India’s classical music and dance remain relevant abroad
by kim filipinas
Traditions start with people, bring people together, and hold people together. India’s classical arts, rarefied they may be, are no different. When considering Indian classical music or dance, it’s not just the virtuosity of
the performer or composition that matters, but also the people and communities that have arisen about them.
Srinivas Reddy played in rock bands before practicing classical Indian music. Twelve years ago after moving to the Bay Area, Reddy began to learn the sitar, and has been playing professionally since then. Reddy learned the sitar the “Indian way” – one-onone with his teacher, a method which allows
for a very rich, personal experience.
The sitar’s form is analogous to a guitar. Both are stringed instruments, but the sitar is much larger and more complex due to its second bridge for “sympathetic” strings. These are not plucked by the musician, but vibrate with the playing of the instrument, producing sonorous and complex music.
I was fortunate enough to hear Reddy play the aalap (opening section) of the sri raga in a UC Berkeley lecture hall. A raga can be simplistically defined as a musical mode, specifying tone, rhythm, and melody with a piece. Ragas are associated with specific moods, deities, seasons, or even a time of day: the sri raga is associated with the setting sun. The aalap can be broken up into three parts: a freeform beginning, a section that builds up the rhythm of the piece, and a climax. Reddy explained that the aalap is completely improvised – although not without guidelines governed by the raga. An entire raga from beginning to end may be up to 85% improvised.
Traditional classical Indian music is chamber music. Ragas are conventionally performed by as few as two to five people, with a main vocalist or instrumentalist, accompanied by a drummer and a person
who controls the melody. The experience benefits from such intimacy, although modern performances have been given in big halls with microphones. In any case, listening to classical Indian music certainly provides a striking contrast to the homogenized pop music played on the radio today.
Third-year Soham Chaudhari learned to dance Bhartantyam in a similarly personal setting as that under which Reddy learned the sitar. Bhartantyam is one of eight classical dances in India, consisting primarily of footwork and hand gestures. The dance scene was so small when Chaudhari began in her hometown of Las Vegas that lessons were conducted at her teacher’s home,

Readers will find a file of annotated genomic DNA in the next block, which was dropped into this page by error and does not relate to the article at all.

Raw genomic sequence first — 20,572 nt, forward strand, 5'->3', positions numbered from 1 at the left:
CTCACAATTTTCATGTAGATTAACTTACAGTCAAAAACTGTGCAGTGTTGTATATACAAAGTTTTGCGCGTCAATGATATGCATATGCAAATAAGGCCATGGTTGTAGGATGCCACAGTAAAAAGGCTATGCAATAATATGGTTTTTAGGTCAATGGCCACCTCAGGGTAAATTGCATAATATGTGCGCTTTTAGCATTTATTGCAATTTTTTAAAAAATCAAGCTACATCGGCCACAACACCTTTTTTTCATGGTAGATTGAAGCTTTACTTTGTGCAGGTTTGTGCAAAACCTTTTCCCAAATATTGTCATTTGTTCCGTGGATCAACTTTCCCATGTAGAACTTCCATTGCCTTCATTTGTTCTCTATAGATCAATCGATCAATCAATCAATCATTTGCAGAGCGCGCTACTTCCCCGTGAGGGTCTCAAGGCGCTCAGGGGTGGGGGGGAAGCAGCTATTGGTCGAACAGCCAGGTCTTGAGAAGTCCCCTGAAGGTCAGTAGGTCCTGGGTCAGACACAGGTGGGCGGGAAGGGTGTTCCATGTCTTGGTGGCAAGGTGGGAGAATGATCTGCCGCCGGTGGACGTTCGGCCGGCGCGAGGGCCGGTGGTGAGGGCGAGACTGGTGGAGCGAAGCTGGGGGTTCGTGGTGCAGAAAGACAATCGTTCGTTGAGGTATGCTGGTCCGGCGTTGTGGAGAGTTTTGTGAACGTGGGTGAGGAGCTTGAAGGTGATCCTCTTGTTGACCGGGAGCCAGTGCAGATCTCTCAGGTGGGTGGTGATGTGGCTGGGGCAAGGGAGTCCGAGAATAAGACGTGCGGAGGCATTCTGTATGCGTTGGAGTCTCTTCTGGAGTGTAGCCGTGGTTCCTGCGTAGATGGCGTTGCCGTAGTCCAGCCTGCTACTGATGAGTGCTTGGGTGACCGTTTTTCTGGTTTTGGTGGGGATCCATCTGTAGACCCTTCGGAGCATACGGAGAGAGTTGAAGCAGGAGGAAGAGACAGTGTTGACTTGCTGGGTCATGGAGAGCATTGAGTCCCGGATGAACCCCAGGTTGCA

although the instructor has since upgraded to a studio. The intimacy that characterizes her experience echoes Reddy’s. The scenes for these classical traditions may be small, but there is something to be said about the type
of education a person receives in a personal setting, which provides fertile ground for the growth of interpersonal relationships.
For Chaudhari, Indian dance has provided an alternative method to learning
about Indian culture, one that isn’t predicated on reading and writing. In Bhartantyam, a religious and cultural history is conveyed through hand gestures and expressions. Chaudhari learned a lot about Indian epic
stories, which explain why her family practices the rituals that they do. Moreover, learning classical Indian dance has enriched her dancing in other sectors. “Learning the more traditional way adds refinement,” Chaudhari
says, to more modern forms of dance that she is interested in. Certainly classical Indian traditions are not the only way to learn and articulate Indian culture, or even the most popular. Rajiv Khanna, co-president of the
Indian Student Association, explains that those who gravitate toward classical forms typically have had that exposure at an early age. To be sure, professionals of classical Indian music are more likely to be Indian, indicating a degree of insularity in the tradition. But Khanna also stresses the importance of traditional Indian holidays like Holi that hold universal appeal. Holi is the spring Festival of Colors, and participants throw colored water or powder on one another. Events like these are a chance to reach out and educate the non-Indian community about traditional Indian culture.
Reddy will teach a History of Indian Music class during summer 2010 at UC
Berkeley, and his goal is to teach and maintain the classical tradition of music. Although not averse to modern fusion movements, he feels wary “when classical music [artists] feel that they have to make their music fusion-like to make it acceptable to Western audiences.” Why compromise such a rich musical heritage to insecurity? To contrast, Reddy’s experiences in concert have been the opposite – the audiences are of a mixed demographic, with perhaps less than half Indians, and they are always accepting and enthusiastic.
It is impossible to keep classical traditions from mutating – but that isn’t the
bottom line. Their transmission is a practice rather than an end-point. We can look to the ragas of Indian classical music as an example. Ragas are traditionally left unwritten, so there is no way of knowing whether the music
played today is the same as what was played hundreds of years ago. But, that doesn’t mean that contemporary musicians don’t continue to play in the same vein as did those of the past. Indian classical music still has the power to move audiences, in India and abroad.